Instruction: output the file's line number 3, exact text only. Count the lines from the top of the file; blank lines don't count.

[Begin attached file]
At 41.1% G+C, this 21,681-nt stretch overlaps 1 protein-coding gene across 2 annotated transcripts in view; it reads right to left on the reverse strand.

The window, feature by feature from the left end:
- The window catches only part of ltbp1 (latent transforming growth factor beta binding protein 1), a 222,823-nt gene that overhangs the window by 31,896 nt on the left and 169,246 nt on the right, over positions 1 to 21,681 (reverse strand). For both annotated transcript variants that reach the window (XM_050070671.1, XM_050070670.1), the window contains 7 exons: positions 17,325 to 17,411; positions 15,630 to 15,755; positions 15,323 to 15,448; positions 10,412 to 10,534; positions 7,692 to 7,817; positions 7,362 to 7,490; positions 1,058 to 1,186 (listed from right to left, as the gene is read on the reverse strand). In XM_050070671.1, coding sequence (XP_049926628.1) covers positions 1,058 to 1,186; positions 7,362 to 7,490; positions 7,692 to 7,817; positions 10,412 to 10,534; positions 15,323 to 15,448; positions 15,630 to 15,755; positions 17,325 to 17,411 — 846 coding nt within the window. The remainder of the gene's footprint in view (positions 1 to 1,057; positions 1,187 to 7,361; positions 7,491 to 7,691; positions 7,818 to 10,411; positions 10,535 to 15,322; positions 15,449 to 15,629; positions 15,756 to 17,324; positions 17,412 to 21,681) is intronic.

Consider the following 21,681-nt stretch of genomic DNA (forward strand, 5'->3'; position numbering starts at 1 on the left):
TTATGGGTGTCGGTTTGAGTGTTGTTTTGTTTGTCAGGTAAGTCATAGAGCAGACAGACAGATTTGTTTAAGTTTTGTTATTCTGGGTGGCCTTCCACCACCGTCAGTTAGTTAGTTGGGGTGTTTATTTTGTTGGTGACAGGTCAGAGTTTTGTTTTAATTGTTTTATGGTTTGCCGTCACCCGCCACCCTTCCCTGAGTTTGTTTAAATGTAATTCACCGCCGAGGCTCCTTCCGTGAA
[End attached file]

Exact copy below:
- The window catches only part of ltbp1 (latent transforming growth factor beta binding protein 1), a 222,823-nt gene that overhangs the window by 31,896 nt on the left and 169,246 nt on the right, over positions 1 to 21,681 (reverse strand). For both annotated transcript variants that reach the window (XM_050070671.1, XM_050070670.1), the window contains 7 exons: positions 17,325 to 17,411; positions 15,630 to 15,755; positions 15,323 to 15,448; positions 10,412 to 10,534; positions 7,692 to 7,817; positions 7,362 to 7,490; positions 1,058 to 1,186 (listed from right to left, as the gene is read on the reverse strand). In XM_050070671.1, coding sequence (XP_049926628.1) covers positions 1,058 to 1,186; positions 7,362 to 7,490; positions 7,692 to 7,817; positions 10,412 to 10,534; positions 15,323 to 15,448; positions 15,630 to 15,755; positions 17,325 to 17,411 — 846 coding nt within the window. The remainder of the gene's footprint in view (positions 1 to 1,057; positions 1,187 to 7,361; positions 7,491 to 7,691; positions 7,818 to 10,411; positions 10,535 to 15,322; positions 15,449 to 15,629; positions 15,756 to 17,324; positions 17,412 to 21,681) is intronic.